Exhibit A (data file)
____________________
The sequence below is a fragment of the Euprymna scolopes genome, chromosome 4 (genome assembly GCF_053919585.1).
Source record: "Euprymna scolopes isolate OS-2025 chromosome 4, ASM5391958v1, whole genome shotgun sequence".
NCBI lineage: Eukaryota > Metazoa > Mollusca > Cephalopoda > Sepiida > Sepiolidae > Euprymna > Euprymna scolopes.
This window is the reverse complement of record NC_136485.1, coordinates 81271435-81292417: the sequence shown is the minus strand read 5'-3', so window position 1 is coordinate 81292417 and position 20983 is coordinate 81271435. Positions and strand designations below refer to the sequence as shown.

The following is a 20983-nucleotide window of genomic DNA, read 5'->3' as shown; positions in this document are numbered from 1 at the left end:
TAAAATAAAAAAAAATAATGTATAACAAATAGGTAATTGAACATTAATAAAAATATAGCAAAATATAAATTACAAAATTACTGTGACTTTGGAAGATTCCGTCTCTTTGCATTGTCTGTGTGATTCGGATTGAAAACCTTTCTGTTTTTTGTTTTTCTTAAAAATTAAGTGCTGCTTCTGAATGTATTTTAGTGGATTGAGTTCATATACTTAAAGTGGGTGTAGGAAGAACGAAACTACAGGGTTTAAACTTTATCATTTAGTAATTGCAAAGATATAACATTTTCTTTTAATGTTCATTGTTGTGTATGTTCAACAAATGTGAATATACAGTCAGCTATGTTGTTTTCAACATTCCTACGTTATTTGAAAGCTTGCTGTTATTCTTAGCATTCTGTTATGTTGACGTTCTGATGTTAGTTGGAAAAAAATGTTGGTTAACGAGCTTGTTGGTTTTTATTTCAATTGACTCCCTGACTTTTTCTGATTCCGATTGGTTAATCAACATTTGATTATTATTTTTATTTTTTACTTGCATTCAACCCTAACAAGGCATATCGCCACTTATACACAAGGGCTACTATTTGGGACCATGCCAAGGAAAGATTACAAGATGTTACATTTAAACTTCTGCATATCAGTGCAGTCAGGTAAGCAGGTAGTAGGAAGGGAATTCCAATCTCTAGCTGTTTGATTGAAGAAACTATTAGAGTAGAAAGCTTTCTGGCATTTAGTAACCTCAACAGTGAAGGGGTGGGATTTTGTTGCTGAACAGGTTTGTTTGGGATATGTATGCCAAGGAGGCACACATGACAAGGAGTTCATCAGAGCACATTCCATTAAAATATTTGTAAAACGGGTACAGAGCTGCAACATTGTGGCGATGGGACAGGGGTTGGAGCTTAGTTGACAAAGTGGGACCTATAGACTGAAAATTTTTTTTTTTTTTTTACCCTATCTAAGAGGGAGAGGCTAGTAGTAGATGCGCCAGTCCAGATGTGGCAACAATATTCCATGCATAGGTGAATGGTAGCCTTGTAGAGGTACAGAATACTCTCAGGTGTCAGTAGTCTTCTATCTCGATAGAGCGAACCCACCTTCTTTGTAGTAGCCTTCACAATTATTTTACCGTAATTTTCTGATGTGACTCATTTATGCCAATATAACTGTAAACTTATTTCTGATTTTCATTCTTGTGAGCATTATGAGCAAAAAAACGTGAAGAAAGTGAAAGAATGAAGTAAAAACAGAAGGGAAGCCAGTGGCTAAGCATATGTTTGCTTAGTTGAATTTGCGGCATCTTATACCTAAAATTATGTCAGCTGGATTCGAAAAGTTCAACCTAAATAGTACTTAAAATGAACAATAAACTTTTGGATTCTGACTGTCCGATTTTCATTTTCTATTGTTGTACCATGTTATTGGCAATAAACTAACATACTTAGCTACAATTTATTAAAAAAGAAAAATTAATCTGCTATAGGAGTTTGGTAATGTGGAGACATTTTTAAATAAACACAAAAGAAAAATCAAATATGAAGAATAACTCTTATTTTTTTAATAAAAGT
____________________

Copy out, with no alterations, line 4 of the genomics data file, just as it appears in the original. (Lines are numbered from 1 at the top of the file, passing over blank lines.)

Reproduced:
This window is the reverse complement of record NC_136485.1, coordinates 81271435-81292417: the sequence shown is the minus strand read 5'-3', so window position 1 is coordinate 81292417 and position 20983 is coordinate 81271435. Positions and strand designations below refer to the sequence as shown.